Next week, representatives from more than 100 countries will descend upon Vienna, Austria for an International Atomic Energy Agency (IAEA) conference on nuclear security. High on the conference’s agenda will be the issue of nuclear terrorism. However, in the run-up to the conference, expectations are already being tempered — a draft ministerial statement obtained by Reuters suggests that the conference will put forth no concrete steps towards establishing an international framework for combating nuclear terrorism, and will opt instead for a more state-based approach.
But let’s back up for a moment. Though the threat of nuclear terrorism is widely acknowledged by the international community as a serious one, commentators in some circles have expressed skepticism, dismissing it as unrealistic, exaggerated, and “magnified dramatically.” So, perhaps we should briefly un-pack this issue: how serious is the threat of nuclear terrorism?
The short answer: very.
In order to successfully carry out an act of nuclear terror, a terrorist group would need three things: (1) a sufficient amount of fissile material; (2) a working nuclear device; and (3) a viable plan to deliver that device to its target.
The third requirement could be satisfied with relative ease. Not to give aspiring nuclear terrorists any ideas, but America’s borders present ample opportunities for potential smuggling. By sea, maritime cargo has been described as “[offering] terrorists a Trojan horse for a devastating attack on the United States.” America’s land borders are no less porous — Graham Allison has wryly noted that nuclear terrorists seeking a land-based delivery route would be well-advised to encase their device in a lead container and smuggle it across the border “in a bale of marijuana.”
What of the other two requirements? Given the technical challenges inherent in producing weapons-grade uranium or plutonium, it would be virtually impossible for a terrorist group to synthesize its own fissile material (the challenges inherent in this process are expertly documented in a 2006 piece by Matthew Bunn and Anthony Wier). The impracticality of creating its own fissile material would likely force a terrorist cell to attempt to procure these substances from a state actor.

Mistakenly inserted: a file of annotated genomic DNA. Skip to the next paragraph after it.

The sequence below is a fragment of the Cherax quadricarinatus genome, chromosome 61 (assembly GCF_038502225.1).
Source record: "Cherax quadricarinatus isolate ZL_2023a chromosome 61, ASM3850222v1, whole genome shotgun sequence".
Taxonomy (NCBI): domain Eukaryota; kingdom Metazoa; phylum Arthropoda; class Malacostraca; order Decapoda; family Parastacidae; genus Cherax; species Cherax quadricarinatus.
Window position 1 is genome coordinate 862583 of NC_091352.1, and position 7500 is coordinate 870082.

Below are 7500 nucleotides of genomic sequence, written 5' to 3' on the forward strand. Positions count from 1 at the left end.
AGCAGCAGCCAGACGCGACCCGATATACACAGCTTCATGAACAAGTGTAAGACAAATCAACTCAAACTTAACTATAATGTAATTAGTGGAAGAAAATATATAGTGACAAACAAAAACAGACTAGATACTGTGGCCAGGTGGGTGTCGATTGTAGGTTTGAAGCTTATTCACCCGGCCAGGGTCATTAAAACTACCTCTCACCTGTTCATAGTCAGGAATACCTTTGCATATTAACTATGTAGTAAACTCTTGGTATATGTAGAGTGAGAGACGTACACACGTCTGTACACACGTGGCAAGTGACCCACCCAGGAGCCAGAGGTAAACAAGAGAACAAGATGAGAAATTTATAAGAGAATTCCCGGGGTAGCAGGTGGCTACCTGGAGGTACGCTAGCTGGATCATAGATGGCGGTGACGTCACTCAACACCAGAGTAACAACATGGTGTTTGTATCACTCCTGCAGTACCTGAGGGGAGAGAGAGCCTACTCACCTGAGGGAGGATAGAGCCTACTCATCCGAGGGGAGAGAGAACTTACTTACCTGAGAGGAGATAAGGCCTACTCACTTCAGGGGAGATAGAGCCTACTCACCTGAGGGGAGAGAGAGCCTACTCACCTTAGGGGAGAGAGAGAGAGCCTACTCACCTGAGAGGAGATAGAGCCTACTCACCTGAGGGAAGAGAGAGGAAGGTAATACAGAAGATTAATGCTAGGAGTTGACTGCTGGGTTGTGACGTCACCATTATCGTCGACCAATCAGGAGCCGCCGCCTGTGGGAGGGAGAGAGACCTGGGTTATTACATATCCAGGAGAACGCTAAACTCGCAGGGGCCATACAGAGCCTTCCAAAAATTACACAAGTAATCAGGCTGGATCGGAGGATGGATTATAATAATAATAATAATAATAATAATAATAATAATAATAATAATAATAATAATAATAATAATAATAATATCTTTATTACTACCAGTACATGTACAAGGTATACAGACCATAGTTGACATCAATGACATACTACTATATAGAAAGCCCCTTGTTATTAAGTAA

I wrote about the threat of state-to-terrorist nuclear transfer at-length in a report for GlobalSolutions.org earlier this year. In a nutshell: for a terrorist group, obtaining fissile material in this manner would be very difficult, but not impossible. To highlight a few potential scenarios: a terrorist group could steal fissile material from a inadequately-secured facility (it’s happened before); it could be on the receiving end of a nuclear transfer from a sympathetic nuclear insider (they exist); or it could purchase the requisite material from a complicit government (perhaps North Korea, which has been described as willing to “sell just about anything to anyone”).
Once a terrorist group acquired the requisite fissile material, actually constructing a nuclear device would pose challenges that are substantial, but far from insurmountable. For instance, in a 2006 report for the Weapons of Mass Destruction Commission, Charles Ferguson and William Potter wrote that “construction of a gun-type device [such as the type dropped on Hiroshima] would pose few technological barriers to technically competent terrorists.” The Union of Concerned Scientists and the Congressional Research Service have reached similar conclusions.
This brings us back to next week’s IAEA conference. If the aforementioned Reuters article is to be believed, the conference will stress the need for countries to take domestic-level actions to combat the threat of nuclear terrorism, rather than pushing for any kind of broader international framework.
Such a framework is sorely needed. Attempts have previously been made to establish global standards with regards to combating nuclear terrorism, but these efforts have typically been more ad hoc in nature, with no unifying framework to connect them. Even then, these relatively-modest efforts have been stymied by a lack of international support. Take, for example, the 2005 amendment to the Convention on the Physical Protection of Nuclear Material (CPPNM) and the International Convention on the Suppression of Acts of Nuclear Terrorism (ICSANT). These two treaties, both opened for signature in 2005, provide elements of the kind of framework that many seemed to be hoping would come out of next week’s conference – among other things, they require member states to establish sufficient security standards at domestic nuclear facilities and provide a framework for international cooperation in preventing the spread of nuclear material. And yet, these two conventions remain trapped in diplomatic limbo: the 2005 CPPNM amendment requires 99 ratifications in order to enter into force, but currently has only 68, while ICSANT has entered into force, but has only been ratified by 24 states (the US has yet to ratify either convention).
Nuclear terrorism is frequently described, quite appropriately, as a “low probability, high consequence” act. Obviously, any group of aspiring nuclear terrorists would face significant challenges in realizing their horrific ambitions – however, the prospect of them achieving success does not lie outside the realm of possibility. Clearly, the threat of nuclear terrorism is one that must be taken seriously by the international community. If preliminary reports are to be believed, next week’s conference is unlikely to yield any substantive progress on the issue, making agreements like CPPNM and ICSANT all the more important.